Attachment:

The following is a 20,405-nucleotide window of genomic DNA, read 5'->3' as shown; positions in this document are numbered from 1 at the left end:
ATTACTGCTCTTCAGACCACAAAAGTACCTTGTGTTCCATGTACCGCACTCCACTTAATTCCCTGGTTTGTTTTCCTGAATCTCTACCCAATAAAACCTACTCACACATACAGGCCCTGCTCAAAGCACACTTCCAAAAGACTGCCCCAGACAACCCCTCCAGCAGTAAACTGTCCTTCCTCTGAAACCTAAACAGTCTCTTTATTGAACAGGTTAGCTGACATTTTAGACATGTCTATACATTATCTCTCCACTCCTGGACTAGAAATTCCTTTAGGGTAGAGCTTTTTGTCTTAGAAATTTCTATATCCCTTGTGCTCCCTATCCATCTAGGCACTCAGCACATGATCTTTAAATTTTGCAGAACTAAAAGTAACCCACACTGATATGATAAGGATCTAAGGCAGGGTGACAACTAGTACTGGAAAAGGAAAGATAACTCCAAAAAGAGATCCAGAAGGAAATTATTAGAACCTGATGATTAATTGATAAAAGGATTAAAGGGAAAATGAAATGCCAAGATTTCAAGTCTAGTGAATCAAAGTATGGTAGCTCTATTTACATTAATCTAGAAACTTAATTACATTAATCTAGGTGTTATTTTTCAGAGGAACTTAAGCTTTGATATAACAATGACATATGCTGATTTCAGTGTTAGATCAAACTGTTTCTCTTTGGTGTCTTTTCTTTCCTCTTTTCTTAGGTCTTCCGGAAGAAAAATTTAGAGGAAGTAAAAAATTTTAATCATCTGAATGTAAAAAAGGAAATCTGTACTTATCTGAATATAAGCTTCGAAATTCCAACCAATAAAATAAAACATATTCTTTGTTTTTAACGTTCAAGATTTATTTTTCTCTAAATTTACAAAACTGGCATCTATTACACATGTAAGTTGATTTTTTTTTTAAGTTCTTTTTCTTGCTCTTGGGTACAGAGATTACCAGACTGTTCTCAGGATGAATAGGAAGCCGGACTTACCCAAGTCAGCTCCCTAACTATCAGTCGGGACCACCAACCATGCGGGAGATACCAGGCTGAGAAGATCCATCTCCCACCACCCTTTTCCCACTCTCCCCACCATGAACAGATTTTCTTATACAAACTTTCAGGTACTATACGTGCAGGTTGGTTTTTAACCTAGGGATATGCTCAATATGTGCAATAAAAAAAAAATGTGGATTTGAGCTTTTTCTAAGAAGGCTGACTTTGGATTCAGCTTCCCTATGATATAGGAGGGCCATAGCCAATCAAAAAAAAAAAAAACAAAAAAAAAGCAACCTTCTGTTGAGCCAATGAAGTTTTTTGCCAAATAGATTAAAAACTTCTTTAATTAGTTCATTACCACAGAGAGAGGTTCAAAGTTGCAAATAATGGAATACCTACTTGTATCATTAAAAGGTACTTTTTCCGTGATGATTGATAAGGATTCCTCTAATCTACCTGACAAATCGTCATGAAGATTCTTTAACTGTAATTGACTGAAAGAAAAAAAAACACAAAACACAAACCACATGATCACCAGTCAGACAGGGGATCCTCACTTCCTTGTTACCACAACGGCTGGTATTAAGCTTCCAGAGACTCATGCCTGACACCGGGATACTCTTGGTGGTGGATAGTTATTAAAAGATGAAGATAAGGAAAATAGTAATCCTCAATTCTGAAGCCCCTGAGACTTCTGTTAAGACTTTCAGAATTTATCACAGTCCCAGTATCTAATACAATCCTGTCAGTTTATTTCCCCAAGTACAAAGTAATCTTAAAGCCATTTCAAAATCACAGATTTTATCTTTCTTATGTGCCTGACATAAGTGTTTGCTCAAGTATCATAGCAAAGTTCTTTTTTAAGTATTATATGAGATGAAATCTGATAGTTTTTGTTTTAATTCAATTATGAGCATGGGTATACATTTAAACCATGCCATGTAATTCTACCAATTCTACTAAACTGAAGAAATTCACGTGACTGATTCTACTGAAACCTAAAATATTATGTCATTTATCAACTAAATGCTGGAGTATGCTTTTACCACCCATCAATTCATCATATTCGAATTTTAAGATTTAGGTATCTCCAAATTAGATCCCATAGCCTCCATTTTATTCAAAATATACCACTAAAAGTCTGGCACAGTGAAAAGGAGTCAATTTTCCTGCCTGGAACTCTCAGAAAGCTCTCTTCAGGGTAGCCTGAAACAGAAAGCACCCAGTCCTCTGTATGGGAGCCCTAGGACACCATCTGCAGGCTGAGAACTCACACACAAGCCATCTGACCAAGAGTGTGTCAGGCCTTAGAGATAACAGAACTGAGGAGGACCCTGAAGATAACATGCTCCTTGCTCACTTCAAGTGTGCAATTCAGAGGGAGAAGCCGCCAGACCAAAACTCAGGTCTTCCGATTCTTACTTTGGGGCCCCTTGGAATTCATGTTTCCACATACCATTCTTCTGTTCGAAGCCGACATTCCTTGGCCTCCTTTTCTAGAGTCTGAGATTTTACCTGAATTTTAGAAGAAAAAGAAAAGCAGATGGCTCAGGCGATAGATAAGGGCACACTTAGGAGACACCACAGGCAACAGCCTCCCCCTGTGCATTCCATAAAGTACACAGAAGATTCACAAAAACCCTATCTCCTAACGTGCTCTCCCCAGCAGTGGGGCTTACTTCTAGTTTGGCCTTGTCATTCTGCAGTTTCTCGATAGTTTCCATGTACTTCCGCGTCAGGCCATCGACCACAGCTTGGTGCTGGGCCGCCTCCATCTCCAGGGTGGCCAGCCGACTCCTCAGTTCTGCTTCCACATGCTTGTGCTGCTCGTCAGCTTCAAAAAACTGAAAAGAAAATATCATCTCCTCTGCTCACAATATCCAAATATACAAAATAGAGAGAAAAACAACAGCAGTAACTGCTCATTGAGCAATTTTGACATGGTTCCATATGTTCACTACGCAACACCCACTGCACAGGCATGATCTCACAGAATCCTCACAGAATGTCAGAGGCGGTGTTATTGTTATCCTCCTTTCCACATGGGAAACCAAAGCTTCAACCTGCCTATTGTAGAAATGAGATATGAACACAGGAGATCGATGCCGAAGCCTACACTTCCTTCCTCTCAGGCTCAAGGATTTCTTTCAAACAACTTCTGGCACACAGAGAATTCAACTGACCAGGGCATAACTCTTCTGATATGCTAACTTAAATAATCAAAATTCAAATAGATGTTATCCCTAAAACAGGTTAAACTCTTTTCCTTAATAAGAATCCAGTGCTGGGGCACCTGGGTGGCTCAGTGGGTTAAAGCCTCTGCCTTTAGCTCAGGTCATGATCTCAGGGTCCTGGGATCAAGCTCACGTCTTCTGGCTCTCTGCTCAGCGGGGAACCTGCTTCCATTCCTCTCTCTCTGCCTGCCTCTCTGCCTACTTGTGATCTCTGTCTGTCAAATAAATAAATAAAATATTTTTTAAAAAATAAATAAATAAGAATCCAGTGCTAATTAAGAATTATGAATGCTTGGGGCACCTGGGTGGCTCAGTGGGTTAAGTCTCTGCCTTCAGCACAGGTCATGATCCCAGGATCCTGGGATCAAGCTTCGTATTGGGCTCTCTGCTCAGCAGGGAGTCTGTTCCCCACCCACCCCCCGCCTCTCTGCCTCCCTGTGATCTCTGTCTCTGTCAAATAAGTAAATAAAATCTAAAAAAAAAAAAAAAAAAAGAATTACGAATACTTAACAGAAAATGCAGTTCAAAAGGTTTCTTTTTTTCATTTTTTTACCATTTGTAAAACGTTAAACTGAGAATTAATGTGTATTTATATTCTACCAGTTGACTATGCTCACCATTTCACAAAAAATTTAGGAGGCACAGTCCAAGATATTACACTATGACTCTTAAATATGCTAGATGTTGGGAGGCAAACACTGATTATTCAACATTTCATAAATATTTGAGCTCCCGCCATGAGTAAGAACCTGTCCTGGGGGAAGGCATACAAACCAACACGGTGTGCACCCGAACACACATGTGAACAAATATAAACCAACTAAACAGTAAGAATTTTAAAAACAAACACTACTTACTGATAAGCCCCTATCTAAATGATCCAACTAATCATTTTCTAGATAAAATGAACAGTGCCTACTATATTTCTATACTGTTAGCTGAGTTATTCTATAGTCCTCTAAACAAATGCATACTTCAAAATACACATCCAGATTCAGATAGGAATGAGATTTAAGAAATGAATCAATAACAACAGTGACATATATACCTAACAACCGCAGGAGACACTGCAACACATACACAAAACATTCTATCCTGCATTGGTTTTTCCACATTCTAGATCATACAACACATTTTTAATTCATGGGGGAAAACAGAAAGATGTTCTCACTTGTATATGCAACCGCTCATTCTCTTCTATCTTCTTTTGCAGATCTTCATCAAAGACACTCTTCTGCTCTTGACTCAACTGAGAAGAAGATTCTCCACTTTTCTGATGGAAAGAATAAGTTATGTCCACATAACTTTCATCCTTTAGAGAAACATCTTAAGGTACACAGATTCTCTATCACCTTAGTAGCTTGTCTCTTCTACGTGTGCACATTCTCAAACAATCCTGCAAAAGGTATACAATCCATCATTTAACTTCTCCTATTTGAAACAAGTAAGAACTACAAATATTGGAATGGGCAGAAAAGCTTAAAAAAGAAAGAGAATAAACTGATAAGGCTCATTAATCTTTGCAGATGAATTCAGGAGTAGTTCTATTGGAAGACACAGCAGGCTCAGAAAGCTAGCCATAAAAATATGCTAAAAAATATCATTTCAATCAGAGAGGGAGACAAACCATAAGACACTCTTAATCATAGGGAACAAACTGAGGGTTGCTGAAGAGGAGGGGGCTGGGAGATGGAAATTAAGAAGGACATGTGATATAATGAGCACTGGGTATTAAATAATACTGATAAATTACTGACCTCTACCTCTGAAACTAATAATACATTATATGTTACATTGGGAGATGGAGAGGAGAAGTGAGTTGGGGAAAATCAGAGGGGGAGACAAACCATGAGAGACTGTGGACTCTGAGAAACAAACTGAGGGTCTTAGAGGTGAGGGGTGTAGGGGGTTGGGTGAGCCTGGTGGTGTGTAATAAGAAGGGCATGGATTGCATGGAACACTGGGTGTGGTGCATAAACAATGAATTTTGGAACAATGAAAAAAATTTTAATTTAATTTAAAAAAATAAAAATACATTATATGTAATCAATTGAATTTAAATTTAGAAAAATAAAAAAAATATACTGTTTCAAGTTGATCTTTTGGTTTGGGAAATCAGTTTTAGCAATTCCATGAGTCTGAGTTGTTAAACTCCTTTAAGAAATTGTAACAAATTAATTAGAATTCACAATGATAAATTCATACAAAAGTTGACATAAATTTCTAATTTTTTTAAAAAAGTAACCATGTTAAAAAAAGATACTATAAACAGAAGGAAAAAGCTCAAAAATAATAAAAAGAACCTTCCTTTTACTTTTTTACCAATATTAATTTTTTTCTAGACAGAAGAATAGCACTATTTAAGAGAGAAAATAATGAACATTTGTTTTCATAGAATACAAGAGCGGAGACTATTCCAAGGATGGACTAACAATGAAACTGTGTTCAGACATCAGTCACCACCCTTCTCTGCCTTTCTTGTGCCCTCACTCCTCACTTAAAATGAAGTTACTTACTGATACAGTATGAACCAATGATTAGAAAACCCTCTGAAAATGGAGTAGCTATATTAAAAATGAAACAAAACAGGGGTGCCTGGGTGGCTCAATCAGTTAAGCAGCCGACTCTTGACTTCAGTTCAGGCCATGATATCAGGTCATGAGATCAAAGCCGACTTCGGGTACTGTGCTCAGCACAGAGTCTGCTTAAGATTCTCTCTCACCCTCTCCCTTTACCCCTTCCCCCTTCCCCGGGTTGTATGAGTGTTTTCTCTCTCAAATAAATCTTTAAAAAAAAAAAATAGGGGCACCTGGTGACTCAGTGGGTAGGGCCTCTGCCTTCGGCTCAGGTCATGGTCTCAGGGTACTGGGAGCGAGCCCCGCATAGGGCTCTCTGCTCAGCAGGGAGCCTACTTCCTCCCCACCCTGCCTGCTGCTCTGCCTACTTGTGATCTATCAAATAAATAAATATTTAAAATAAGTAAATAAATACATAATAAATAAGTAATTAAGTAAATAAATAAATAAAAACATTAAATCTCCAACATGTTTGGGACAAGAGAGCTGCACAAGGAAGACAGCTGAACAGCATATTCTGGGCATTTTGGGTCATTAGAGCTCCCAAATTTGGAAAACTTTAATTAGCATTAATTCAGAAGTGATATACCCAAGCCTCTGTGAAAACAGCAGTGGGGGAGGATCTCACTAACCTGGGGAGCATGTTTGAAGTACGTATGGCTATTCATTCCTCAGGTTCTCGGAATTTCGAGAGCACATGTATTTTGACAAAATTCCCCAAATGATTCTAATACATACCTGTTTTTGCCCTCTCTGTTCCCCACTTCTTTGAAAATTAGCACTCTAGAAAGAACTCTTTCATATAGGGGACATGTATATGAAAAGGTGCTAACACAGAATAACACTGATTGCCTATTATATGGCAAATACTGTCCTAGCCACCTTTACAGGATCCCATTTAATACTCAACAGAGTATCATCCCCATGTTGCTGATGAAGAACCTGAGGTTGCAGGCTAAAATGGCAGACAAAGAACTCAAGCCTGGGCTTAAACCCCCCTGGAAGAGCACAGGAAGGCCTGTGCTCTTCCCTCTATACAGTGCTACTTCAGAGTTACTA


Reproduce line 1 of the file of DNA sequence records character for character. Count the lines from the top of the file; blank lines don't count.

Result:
The following is a 20,405-nucleotide window of genomic DNA, read 5'->3' as shown; positions in this document are numbered from 1 at the left end: